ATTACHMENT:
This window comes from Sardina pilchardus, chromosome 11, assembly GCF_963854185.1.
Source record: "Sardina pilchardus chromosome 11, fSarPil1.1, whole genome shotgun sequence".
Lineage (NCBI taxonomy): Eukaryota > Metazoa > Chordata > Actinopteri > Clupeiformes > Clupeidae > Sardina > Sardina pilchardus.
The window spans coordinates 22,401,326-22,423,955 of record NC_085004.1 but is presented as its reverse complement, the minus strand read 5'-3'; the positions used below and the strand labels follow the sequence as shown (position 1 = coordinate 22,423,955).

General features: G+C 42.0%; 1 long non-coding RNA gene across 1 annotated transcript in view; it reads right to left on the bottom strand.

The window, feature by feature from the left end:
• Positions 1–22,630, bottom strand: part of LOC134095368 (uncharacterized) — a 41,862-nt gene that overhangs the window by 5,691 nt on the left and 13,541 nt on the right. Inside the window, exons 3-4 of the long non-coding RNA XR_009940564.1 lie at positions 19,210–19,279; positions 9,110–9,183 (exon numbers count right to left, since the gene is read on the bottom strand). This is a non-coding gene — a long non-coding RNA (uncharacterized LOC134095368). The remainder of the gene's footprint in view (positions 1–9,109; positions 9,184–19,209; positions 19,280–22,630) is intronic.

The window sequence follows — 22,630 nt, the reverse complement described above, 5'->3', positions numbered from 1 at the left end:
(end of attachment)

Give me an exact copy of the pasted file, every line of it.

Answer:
This window comes from Sardina pilchardus, chromosome 11, assembly GCF_963854185.1.
Source record: "Sardina pilchardus chromosome 11, fSarPil1.1, whole genome shotgun sequence".
Lineage (NCBI taxonomy): Eukaryota > Metazoa > Chordata > Actinopteri > Clupeiformes > Clupeidae > Sardina > Sardina pilchardus.
The window spans coordinates 22,401,326-22,423,955 of record NC_085004.1 but is presented as its reverse complement, the minus strand read 5'-3'; the positions used below and the strand labels follow the sequence as shown (position 1 = coordinate 22,423,955).

General features: G+C 42.0%; 1 long non-coding RNA gene across 1 annotated transcript in view; it reads right to left on the bottom strand.

The window, feature by feature from the left end:
• Positions 1–22,630, bottom strand: part of LOC134095368 (uncharacterized) — a 41,862-nt gene that overhangs the window by 5,691 nt on the left and 13,541 nt on the right. Inside the window, exons 3-4 of the long non-coding RNA XR_009940564.1 lie at positions 19,210–19,279; positions 9,110–9,183 (exon numbers count right to left, since the gene is read on the bottom strand). This is a non-coding gene — a long non-coding RNA (uncharacterized LOC134095368). The remainder of the gene's footprint in view (positions 1–9,109; positions 9,184–19,209; positions 19,280–22,630) is intronic.

The window sequence follows — 22,630 nt, the reverse complement described above, 5'->3', positions numbered from 1 at the left end: